Expected Profit

stat_student001

New Member
This question is really confusing me:

The annual profit Y(in \$100,000) can be expressed as a continuous function of drug demand x(in 1,000): Y(x) = 2(1-e^(-2x)). Suppose the demand for their drug has the probability function: f(x)= 6e^(-6x), x>0. Find the company's expected annual profit.

I cant figure out how to even get started. How are the 2 functions connected? How exactly is expected profit calculated?

Thanks a lot if someone can help.

stat_student001

New Member
Calculation of expectation of a continous variable is given here:
http://en.wikipedia.org/wiki/Expected_value
See under E[g(X)]. Set g(X) = Y(X).
Ah ok, so it would be the integral of Y(x)f(x). But what would be the bounds? The lower bound would be 0, but the upper bound would be infinity? How would you compute the annual profit then? Thank you!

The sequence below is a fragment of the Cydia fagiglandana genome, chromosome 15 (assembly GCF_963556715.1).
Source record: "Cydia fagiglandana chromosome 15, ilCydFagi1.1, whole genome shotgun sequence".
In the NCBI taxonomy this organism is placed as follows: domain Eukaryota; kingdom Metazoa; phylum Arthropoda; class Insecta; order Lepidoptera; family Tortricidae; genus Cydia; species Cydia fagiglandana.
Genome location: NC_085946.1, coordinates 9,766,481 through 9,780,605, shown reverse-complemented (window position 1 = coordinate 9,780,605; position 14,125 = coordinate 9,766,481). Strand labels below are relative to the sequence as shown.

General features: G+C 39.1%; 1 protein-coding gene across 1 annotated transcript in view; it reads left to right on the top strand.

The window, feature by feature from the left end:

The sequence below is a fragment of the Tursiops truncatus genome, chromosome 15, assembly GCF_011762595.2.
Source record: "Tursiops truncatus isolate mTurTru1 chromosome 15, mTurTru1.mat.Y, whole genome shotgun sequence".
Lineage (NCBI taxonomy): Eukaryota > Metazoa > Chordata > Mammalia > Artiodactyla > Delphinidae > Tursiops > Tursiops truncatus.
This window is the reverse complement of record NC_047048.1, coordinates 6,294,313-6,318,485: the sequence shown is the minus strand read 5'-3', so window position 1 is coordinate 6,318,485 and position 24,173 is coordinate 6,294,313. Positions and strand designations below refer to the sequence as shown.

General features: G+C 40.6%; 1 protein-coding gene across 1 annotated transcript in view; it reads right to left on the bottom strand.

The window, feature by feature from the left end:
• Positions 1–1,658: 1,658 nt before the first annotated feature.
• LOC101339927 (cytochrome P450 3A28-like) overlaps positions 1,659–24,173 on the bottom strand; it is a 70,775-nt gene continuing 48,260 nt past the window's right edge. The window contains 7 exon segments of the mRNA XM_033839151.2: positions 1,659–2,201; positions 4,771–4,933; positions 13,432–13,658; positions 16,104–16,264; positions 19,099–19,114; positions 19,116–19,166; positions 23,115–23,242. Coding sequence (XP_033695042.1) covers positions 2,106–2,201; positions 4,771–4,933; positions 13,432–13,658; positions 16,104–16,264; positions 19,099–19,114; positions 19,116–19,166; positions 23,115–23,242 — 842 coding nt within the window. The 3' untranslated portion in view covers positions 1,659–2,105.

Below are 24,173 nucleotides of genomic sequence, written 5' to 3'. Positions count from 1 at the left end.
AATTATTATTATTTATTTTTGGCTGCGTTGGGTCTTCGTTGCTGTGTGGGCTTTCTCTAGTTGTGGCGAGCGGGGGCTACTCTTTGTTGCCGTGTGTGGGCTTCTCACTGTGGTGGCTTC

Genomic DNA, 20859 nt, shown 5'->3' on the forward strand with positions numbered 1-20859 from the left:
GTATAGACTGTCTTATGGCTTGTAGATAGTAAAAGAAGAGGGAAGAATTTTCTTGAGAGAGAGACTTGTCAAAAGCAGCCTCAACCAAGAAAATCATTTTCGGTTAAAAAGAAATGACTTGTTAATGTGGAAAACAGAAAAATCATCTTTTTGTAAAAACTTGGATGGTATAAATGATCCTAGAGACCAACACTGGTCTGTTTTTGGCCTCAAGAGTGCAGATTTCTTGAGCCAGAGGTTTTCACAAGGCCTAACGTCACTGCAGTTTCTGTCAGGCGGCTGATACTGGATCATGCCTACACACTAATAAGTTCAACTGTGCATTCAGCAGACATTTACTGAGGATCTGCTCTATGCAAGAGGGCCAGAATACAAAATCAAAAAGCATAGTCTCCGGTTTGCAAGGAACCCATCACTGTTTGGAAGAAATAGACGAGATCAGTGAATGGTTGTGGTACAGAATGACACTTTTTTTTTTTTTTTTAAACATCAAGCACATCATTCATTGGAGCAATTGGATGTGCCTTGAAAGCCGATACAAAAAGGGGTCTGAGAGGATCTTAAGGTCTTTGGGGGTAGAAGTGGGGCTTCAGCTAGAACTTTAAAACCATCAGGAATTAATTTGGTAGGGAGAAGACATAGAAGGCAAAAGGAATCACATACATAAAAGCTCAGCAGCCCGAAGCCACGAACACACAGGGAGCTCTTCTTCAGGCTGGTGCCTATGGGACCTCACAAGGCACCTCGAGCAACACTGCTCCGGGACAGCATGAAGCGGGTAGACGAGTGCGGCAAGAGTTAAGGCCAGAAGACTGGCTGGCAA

Dason

The lower bound would be 0, but the upper bound would be infinity?
Yup.
How would you compute the annual profit then? Thank you!
What exactly is the problem? Computing that integral gives you the expected annual profit.

stat_student001

New Member
Yup.

What exactly is the problem? Computing that integral gives you the expected annual profit.
I'm sorry, I could be being really dumb right now, but how can you calculate an integral with one of the bounds being infinity, and get a numerical answer?